Commercial aviation is shaped by nationhood and foundations agreed by countries at the Chicago Convention of 1944. This event also…
Opinion: Why Airline Consolidation Still Remains a Scary Possibility
On Feb. 24, the Dallas Morning News published on why American Airlines’ Dallas/Fort Worth hub isn’t so “scary” anymore. Let me preface this piece by saying, largely, I agree with them. The hub here at Dallas/Fort Worth has slowly become less detrimental to passengers’ traveling opportunities.
It used to be the average ticket out of the airport was significantly more expensive than one from around the country, but that has slowly changed for the better. And in addition, American’s growth here continues to create a “one stop to anywhere” mentality for everyone who lives in the Metroplex. Overall, I would still say living in a hub city acts as both a blessing and a curse.
However, that’s not what this piece is about. Rather, I hope to touch on another, way more “scary” piece of the ever-changing airline industry, the consolidation that slashed the number of full-service carriers from nearly a dozen to four and has begun to take shape across the world, leading to massive “super-carriers” springing up in nations on multiple continents.
Here in the U.S., we’ve seen the ramifications. We’ve watched as carriers like America West and US Airways slowly became American, watching hubs in Phoenix and Philadelphia turn into American strongholds where few get in or out if they aren’t sitting in a silver plane with a red, white and blue flag on the tail.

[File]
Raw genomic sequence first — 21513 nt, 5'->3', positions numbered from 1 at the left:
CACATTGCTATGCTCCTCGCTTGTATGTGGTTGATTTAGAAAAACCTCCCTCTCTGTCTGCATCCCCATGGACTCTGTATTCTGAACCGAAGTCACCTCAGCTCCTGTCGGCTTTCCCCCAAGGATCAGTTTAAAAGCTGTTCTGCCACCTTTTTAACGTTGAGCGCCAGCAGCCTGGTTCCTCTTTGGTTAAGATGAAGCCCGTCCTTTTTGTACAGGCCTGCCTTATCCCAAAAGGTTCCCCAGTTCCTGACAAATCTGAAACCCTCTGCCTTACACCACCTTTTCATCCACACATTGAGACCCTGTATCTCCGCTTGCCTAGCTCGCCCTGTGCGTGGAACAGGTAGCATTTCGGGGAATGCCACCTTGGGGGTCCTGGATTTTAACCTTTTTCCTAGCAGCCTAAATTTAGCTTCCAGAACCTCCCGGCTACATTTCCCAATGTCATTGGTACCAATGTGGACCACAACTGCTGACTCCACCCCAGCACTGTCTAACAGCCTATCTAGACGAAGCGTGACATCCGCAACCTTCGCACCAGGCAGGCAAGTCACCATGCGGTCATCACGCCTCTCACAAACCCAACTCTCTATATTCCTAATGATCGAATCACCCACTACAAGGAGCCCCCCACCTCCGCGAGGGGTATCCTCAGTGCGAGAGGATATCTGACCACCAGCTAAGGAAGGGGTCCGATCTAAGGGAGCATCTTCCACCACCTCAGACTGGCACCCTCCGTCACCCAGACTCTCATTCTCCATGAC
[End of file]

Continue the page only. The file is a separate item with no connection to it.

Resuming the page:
For the most part, we as consumers have learned to move past that. Because while there are only four larger carriers today, a new generation of airlines including Spirit Airlines, Frontier Airlines and jetBlue has sprung up to fill the places of those lost.
But even still, the devil in the airline industry — today as much as ever — remains uncertainty. It seems as though the U.S. legacy carriers have truly become too big to fail, as each of them helps to support massive chunks of the U.S. economy. Just as an example, it became clear how important United was to the inner-workings of Silicon Valley when a poster showing the airline’s biggest corporate clients was leaked.
If Apple needs multiple dozen seats each day between Shanghai and San Francisco with the assurance of customer service and reliability like United’s it might take months for a U.S. carrier to fill that void if United for some reason stepped out of the market.
But internationally, that uncertainty may even be greater. Many sat back and watched as airberlin, Alitalia and others went bankrupt while other airlines across the continent simply stopped operating, unable to sustain the stresses of running an airline. And as those airlines have gone out of business, many of the continent’s largest carriers continue to eat up large chunks of market share.
The Lufthansa Group essentially owns the market — especially the premium sector — in Germany, Austria and Switzerland in addition to having multiple other businesses and carriers under its control. And Air France-KLM has seemingly full control over France and the Netherlands. But a lot of the continent remains, for the most part, up for grabs. And nobody knows how that might play out.
While the typical American super-hub may not be so scary anymore, there are plenty of other massive changes in the airline industry that are yet to play out. How the U.S. will deal with its airline oligopoly remains to be seen. How Europe will deal with its ever-shrinking pool of viable airlines remains to be seen. Of course, the skies will always be full. But the only questions left are: who is going to be filling those skies, and will those skies ever be as friendly to passengers as they once were?
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